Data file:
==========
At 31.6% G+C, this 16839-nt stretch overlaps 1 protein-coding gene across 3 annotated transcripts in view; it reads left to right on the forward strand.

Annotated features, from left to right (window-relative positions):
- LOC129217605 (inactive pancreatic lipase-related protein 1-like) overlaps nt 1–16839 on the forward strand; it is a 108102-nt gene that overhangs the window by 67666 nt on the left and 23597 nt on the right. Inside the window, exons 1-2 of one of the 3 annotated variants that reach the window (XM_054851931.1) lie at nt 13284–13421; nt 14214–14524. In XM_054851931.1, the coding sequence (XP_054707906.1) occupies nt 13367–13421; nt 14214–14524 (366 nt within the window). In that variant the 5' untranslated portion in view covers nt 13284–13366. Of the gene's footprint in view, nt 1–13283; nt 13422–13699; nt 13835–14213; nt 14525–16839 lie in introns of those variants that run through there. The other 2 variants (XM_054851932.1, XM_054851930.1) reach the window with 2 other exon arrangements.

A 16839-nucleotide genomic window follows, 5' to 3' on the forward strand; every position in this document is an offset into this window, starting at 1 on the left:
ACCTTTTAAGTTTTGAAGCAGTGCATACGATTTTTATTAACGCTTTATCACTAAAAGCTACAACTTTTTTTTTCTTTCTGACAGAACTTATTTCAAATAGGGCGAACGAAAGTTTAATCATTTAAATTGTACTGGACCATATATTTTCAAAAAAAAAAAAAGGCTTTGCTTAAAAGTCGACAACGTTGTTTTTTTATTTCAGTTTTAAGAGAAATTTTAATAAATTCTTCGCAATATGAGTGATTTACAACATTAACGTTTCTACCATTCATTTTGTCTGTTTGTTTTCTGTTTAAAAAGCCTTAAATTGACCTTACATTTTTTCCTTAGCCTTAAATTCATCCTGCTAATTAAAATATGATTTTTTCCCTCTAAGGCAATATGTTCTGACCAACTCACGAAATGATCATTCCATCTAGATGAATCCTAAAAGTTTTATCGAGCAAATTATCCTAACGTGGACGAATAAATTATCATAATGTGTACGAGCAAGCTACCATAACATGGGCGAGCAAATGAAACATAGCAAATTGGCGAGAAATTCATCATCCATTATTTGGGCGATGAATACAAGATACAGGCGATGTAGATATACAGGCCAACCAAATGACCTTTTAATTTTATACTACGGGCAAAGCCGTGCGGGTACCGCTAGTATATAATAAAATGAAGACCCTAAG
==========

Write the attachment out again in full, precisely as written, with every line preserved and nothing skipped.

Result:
At 31.6% G+C, this 16839-nt stretch overlaps 1 protein-coding gene across 3 annotated transcripts in view; it reads left to right on the forward strand.

Annotated features, from left to right (window-relative positions):
- LOC129217605 (inactive pancreatic lipase-related protein 1-like) overlaps nt 1–16839 on the forward strand; it is a 108102-nt gene that overhangs the window by 67666 nt on the left and 23597 nt on the right. Inside the window, exons 1-2 of one of the 3 annotated variants that reach the window (XM_054851931.1) lie at nt 13284–13421; nt 14214–14524. In XM_054851931.1, the coding sequence (XP_054707906.1) occupies nt 13367–13421; nt 14214–14524 (366 nt within the window). In that variant the 5' untranslated portion in view covers nt 13284–13366. Of the gene's footprint in view, nt 1–13283; nt 13422–13699; nt 13835–14213; nt 14525–16839 lie in introns of those variants that run through there. The other 2 variants (XM_054851932.1, XM_054851930.1) reach the window with 2 other exon arrangements.

A 16839-nucleotide genomic window follows, 5' to 3' on the forward strand; every position in this document is an offset into this window, starting at 1 on the left:
ACCTTTTAAGTTTTGAAGCAGTGCATACGATTTTTATTAACGCTTTATCACTAAAAGCTACAACTTTTTTTTTCTTTCTGACAGAACTTATTTCAAATAGGGCGAACGAAAGTTTAATCATTTAAATTGTACTGGACCATATATTTTCAAAAAAAAAAAAAGGCTTTGCTTAAAAGTCGACAACGTTGTTTTTTTATTTCAGTTTTAAGAGAAATTTTAATAAATTCTTCGCAATATGAGTGATTTACAACATTAACGTTTCTACCATTCATTTTGTCTGTTTGTTTTCTGTTTAAAAAGCCTTAAATTGACCTTACATTTTTTCCTTAGCCTTAAATTCATCCTGCTAATTAAAATATGATTTTTTCCCTCTAAGGCAATATGTTCTGACCAACTCACGAAATGATCATTCCATCTAGATGAATCCTAAAAGTTTTATCGAGCAAATTATCCTAACGTGGACGAATAAATTATCATAATGTGTACGAGCAAGCTACCATAACATGGGCGAGCAAATGAAACATAGCAAATTGGCGAGAAATTCATCATCCATTATTTGGGCGATGAATACAAGATACAGGCGATGTAGATATACAGGCCAACCAAATGACCTTTTAATTTTATACTACGGGCAAAGCCGTGCGGGTACCGCTAGTATATAATAAAATGAAGACCCTAAG